By Tenzin Dharpo
Penpa Tsering, Speaker of the Tibetan Parliament in Exile
DHARAMSHALA, September 7: With the preliminary elections for the highest office of the Tibetan government in exile just over a month away, it is a contest among five candidates who have announced their candidacy so far.
The Tibetans in exile will cast their votes to the mandate of choice. Those choices whether construed by reason or by lack of it, the results will be declared come April next year.
Meanwhile, with the positive developments in form of more public participation and enthusiasm for the elections, it has its share of controversy with numerous allegations being leveled against the candidates by their supporters. Though the Tibetan Election Commission has announced penalties for breach of electoral guidelines including campaign materials and wordings, it has little control on the barrage of unsolicited allegations in form of images and texts being circulated on the social networking sites including Facebook, WeChat, Whatsapp etc.
Apart from the war or words among the supporters there is one issue that is doing the rounds in the Tibetan community, and that is the statement made by Penpa Tsering, the incumbent speaker of the Tibetan Parliament and one of the five candidates for the Tibetan PM, that he will not share any platform with individuals who have made derogatory remarks against His Holiness the Dalai Lama. Phayul spoke with both Lukar Jam Atsok and Penpa Tsering, the two candidates for Sikyong 2016 who are hinged on the two opposite ends of this statement.
Penpa Tsering, a seasoned veteran of the exile political arena and a staunch supporter of the ‘Middle way Approach’, says he finds no cause to be alarmed in making such a statement and further established the act as exercising his right. “It is my right to not associate with a person who has made derogatory remarks towards the Dalai Lama, I am exercising my right which does not restrict the other person’s right to speak or do anything,” he told Phayul.
He elaborated that his decision to dissociate himself is stood on very primal reasons. “I do not find it my prerogative whether personally or in the capacity of the Speaker of TPiE to give any form of notification or associate with anyone who is defamatory towards the Dalai Lama, especially if he is a Tibetan.”
Tserings says he draws a distinction between people supporting independence as a goal for Tibet and who make derogatory remarks towards the Dalai Lama, and added that he recently turned down an invitation from Radio Free Asia to participate in a talk show that had Lukar Jam among the panelists.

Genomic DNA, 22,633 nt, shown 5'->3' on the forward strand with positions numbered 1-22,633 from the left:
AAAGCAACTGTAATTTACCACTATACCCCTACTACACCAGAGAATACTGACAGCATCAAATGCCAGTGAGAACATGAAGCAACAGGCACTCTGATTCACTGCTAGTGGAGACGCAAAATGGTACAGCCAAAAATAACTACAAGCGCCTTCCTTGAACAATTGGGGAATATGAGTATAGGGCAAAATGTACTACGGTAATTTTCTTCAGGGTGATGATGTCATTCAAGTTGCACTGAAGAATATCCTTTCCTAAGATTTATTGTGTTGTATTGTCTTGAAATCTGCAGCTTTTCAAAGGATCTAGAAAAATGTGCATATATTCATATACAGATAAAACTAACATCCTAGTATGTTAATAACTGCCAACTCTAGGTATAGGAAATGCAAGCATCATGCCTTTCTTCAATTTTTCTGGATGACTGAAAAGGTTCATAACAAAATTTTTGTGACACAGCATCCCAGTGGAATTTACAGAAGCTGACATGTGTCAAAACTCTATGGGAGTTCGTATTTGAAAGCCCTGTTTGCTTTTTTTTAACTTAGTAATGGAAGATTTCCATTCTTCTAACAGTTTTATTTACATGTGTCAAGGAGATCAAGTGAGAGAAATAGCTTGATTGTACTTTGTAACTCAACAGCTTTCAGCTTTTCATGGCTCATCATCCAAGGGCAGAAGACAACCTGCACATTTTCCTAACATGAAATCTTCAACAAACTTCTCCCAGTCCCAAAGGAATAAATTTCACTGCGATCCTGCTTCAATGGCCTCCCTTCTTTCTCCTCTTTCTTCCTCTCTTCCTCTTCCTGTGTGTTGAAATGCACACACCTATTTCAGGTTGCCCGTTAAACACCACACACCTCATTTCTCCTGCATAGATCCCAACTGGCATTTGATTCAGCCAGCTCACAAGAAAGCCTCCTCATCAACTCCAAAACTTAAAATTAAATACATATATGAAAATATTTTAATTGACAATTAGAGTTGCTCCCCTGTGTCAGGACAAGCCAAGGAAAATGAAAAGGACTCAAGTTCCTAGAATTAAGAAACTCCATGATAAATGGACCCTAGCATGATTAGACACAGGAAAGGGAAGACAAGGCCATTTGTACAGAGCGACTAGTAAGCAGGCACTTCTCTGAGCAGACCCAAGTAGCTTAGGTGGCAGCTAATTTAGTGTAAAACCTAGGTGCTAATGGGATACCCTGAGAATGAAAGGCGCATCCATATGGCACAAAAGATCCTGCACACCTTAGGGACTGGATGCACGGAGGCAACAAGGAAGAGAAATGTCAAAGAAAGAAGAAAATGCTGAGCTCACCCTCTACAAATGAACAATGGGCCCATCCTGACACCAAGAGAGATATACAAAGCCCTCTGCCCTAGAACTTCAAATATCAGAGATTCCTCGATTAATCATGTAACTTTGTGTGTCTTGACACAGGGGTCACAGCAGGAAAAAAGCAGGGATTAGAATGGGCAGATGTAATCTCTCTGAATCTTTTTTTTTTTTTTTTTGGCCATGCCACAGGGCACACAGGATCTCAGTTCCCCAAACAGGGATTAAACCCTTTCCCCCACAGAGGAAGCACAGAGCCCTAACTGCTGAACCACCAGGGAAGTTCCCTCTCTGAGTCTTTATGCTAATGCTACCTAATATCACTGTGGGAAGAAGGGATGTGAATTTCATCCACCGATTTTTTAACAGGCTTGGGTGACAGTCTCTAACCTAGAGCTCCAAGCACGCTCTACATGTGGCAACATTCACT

Yet contrary to what he has heard, he says he is not against speaking alongside anyone with pro-independence stand. “Last May, there was a meeting of independence supporters in Delhi and the organizers came to me, I told them that, under a democratic set up it is commendable to strive for one’s own belief and approach provided the effort is directed towards the Chinese government. Same applies to people who believe in middle way approach,” he added.
Lukar Jam Atsok is the president of Gu-Chu-Sum movement, former political prisoners’ organization, and the first ever pro-independence candidate running for the highest office of the exile government.
His views of the exile leadership’s handling of the Dholgyal followers and the literatures authored by him on His Holiness the Dalai Lama may have contributed to the cluster of views that led to the former political prisoner being branded, whether rightly or otherwise, as an ‘anti-Dalai Lama.’
When asked if he was indeed anti-Dalai lama as he is infamously known to be, he said, “I do not consider myself anti-Dalai Lama. I do not blame the people for calling me one because they are deliberately fed with such information by a few senior people in the CTA. Running for Sikyong this time has given me an opportunity to tell people about my true stand and my views on His Holiness the Dalai Lama. I am happy for that”.
He pointed that the ‘statement in question’ can be interpreted as a means to restrict people from voting for him, he remarked, “Lukar Jam and Penpa Tsering arguing is one thing but there is a much graver matter at stake, the secular democratic system that His Holiness the Dalai Lama has envisioned. Even if Speaker Penpa Tsering manages to gather some sort of support and win by using the name of His Holiness the Dalai Lama, our democracy in the long run will not be an ideal one”.
While corroborating the view that he might not go further than the preliminary Sikyong elections, he raised fear that unless he came first or the second in the preliminary elections, he might find himself out of the race altogether since the exact number of candidates to be qualified to the next round of voting is unregulated by the charter. He claims that this fear is shared by many analysts and experienced people in the Tibetan community.
The Chief Election Commissioner, Sonam Choephel Shoshur told Phayul, “The Election Commission has to announce a minimum of two but not more than six candidates. That decision will be announced after a meeting within the EC. We may announce it before the preliminary rounds or after that. It is undecided as of now.”
Despite some odds, Lukar Jam Atsok believes he can win the elections to the highest office of the exile Tibetan government referring to an analogy. “I am the only one selling salt, and four of them are selling garlic. While people have to choose where they buy their garlic from, they don’t have to in case of salt. I believe that there are many who are rooting for rangzen (independence) and also people who have lost faith in the middle way approach”.
The preliminary elections for Sikyong will take place on October 18, 2015 and final elections on March 20, 2016.